10 Trends for 2015 You’d Better Pay Attention To

Every large business in the world keeps a close eye on future customer trends and demographics--they have to if they hope to be selling the right products and services to the right customers at the right time.
Ford Motor Company recently published its 2015 trend report, and no matter what size your company is--or in what industry it does business--the results are extremely valuable for any company.
Here, according to Ford, are the 10 trends to pay close attention to in 2015:
1. Make way for Gen Z
While you shouldn't yet forget about those Baby Boomers and Gen X'rs, it's time to get the latest generation--Gen Z--onto your business radar screen. Worldwide, there are more than 2 billion members of Gen Z (defined as anyone born after 1993), and according to Ford, the mantra of this generation is "Good things come to those who act." Their dream is to make an impact on the world, and they aren't going to let anything stop them from doing just that. Compared to members of Gen Y, 55 percent of Gen Z are more likely to want to start a business and hire others.
2. Rally for renegades and rebels
Members of Gen Z reject the status quo and conventional wisdom, and they enjoy going against the grain. They are giving both their attention and their money to people and companies that are unconventional and that are willing to take risks and break the rules. They love crowdfunding platforms like Pozible and Kickstarter, which allow them to support creative products and innovative projects. How would you answer this question? "I'm drawn to companies and brands that are rebellious." In the U.S., 46 percent of adults under the age of 35 agreed with this statement--less than China (57 percent), but more than Japan (42 percent).
3. Flaunting failure
Instead of being something to be ashamed of, failure is considered among the members of Gen Z to be a badge of honor--it shows that you're willing to push the envelope and take risks. Just as many online software platforms are in constant beta, so too are the members of Gen Z. They are constantly changing, evolving, trying new things, failing, learning lessons--and succeeding. As the Ford report puts it, people in Gen Z realize that "If you persevere, setbacks can indeed morph into success."
4. Carryless movement
Gen Z doesn't like to haul purses or wallets or messenger bags to carry their essentials along with them. Instead, they are embracing and adopting mobile payment technologies such as Google Wallet, Apple Pay, and bitcoin. And they are using their smartphones--and the apps within them--to do all sorts of things, including opening hotel room doors, turning lights on and off in their homes, and arranging for grocery deliveries. More than 1 million people activated the Apple Pay payment app within 72 hours after it went live.
5. No strings attached
According to Ford's report, the members of Gen Z would rather rent or borrow than buy. "The result is an emerging 'a la carte' mentality that trumpets access over ownership." It's all part of the desire to collaborate and share with others, and to live with fewer material possessions. Not only do 76 percent of Americans think that sharing saves money, but 37 percent of U.S. adults ages 18 to 25 say that they would choose to rent a product rather than purchase it.
6. Expanding "next of kin"
The 1950s ideal of the nuclear family--a husband, a wife, and two kids--has evaporated as the number of divorced parents, same-sex marriages, and individuals committed to perpetual singlehood continues to grow. According to the report, "As traditional families and communities become less common, the concept of family adapts, expands, and evolves in the most personal ways." Fully 76 percent of U.S. adults agree with this statement: "My definition of family includes good friends who aren't blood relatives."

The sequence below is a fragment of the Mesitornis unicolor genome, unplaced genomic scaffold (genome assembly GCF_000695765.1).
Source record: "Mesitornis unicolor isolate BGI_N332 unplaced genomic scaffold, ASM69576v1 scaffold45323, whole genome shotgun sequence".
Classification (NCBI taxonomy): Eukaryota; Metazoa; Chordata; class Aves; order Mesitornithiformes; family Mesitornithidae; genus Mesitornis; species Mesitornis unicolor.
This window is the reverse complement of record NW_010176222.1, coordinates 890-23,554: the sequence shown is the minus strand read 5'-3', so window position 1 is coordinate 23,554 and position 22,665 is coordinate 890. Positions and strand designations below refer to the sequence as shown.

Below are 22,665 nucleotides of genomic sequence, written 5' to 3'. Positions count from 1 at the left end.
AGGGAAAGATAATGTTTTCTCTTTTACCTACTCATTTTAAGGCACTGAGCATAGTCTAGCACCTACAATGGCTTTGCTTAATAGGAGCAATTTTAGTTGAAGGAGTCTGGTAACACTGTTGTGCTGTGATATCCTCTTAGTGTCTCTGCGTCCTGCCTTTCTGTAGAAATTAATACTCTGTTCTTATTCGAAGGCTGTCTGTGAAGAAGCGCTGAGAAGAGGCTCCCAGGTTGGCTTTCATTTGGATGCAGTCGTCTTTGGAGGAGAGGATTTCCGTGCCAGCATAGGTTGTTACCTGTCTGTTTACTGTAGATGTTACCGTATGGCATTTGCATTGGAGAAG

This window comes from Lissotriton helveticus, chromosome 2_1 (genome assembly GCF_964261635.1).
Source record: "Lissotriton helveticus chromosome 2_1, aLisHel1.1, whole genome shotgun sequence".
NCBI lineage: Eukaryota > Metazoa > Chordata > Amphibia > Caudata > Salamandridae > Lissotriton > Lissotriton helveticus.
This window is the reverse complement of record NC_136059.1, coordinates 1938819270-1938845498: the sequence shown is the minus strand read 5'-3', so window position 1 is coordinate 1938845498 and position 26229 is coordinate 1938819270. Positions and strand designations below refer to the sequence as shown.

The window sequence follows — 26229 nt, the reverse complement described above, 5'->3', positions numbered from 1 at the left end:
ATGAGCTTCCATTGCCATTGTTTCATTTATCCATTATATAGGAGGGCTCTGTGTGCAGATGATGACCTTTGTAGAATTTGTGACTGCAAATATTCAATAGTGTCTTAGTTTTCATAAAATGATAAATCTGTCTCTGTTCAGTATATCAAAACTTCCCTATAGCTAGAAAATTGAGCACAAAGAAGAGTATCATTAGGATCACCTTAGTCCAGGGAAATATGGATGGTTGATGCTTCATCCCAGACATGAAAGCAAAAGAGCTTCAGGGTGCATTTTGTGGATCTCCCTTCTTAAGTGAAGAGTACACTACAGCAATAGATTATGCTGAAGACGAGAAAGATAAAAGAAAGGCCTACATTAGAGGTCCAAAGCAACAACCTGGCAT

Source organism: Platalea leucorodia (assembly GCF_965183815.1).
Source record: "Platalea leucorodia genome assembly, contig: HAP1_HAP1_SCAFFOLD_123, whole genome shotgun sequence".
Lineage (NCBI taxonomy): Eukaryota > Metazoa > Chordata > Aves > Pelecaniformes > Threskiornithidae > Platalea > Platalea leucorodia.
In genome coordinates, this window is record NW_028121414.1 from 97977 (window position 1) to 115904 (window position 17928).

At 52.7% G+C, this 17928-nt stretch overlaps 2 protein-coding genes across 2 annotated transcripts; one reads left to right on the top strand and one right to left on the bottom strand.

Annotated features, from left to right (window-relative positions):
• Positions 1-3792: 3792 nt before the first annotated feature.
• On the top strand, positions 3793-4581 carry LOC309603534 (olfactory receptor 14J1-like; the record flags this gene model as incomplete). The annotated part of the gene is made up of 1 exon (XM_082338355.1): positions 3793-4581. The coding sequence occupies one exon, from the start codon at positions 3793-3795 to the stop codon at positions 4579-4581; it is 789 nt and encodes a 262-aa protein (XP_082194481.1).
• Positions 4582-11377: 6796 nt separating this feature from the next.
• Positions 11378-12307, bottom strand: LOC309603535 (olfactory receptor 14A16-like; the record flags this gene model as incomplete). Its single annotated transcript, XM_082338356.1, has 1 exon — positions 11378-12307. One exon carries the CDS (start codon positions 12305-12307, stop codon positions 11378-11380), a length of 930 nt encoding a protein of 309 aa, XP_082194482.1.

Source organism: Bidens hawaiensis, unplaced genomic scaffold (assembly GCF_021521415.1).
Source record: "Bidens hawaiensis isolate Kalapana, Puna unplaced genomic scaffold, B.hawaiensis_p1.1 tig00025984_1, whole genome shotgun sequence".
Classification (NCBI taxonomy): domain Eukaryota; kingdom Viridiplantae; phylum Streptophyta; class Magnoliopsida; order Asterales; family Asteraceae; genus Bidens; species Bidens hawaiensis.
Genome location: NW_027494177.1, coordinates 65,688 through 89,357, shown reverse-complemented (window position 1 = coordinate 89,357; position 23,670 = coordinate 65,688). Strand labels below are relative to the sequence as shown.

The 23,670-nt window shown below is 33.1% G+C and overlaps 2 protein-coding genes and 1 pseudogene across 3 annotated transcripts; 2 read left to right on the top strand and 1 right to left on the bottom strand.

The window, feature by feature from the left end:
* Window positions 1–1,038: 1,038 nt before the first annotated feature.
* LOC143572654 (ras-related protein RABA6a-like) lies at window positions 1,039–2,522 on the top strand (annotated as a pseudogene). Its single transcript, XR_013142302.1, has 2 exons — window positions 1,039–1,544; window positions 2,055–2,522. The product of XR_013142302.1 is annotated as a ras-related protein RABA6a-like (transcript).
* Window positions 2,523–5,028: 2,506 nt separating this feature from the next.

7. Give and take of privacy
Younger people are much more sensitive and concerned about the ways that companies collect and use their personal information than are older people, and they will readily abandon businesses that they feel are abusing their trust. According to the report, 26 percent of teen social media users say that they post fake information on their profiles to protect their privacy.
8. Elusive health
Despite the fact that there are millions of articles available on the topic of health and well-being, people are sicker, fatter, and less heathy than ever. While Gen Z is concerned about what they consume, 47 percent of Gen Z children will be obese by the time they become adults.
9. Escape artist
While former generations used to escape from the humdrum of their existence by watching a film or reading a book, the members of Gen Z are taking a decidedly different approach. They are formalizing escapism around taking sabbaticals from the world, scheduling "mindfulness" classes, and participating in particularly daring (and sometimes outrageous) activities. According to the report, 62 percent of all adults under the age of 35 say that they seek experiences they feel can't be replicated.
10. The many faces of mobility
Gen Z is more mobile, and less tied to place, than any previous generation. They are more transient, and look forward to the day when they may very well be able to travel into space--or beyond. According to Ford, "In an age of constant innovation, mobility has outpaced our definition of the word." While 80 percent of Millennials expect to work abroad during the course of their careers, chances are high that the percentage is even greater for the members of Gen Z.
SUMBER: http://www.inc.com/peter-economy/10-trends-for-2015-you-d-better-pay-attention-to.html

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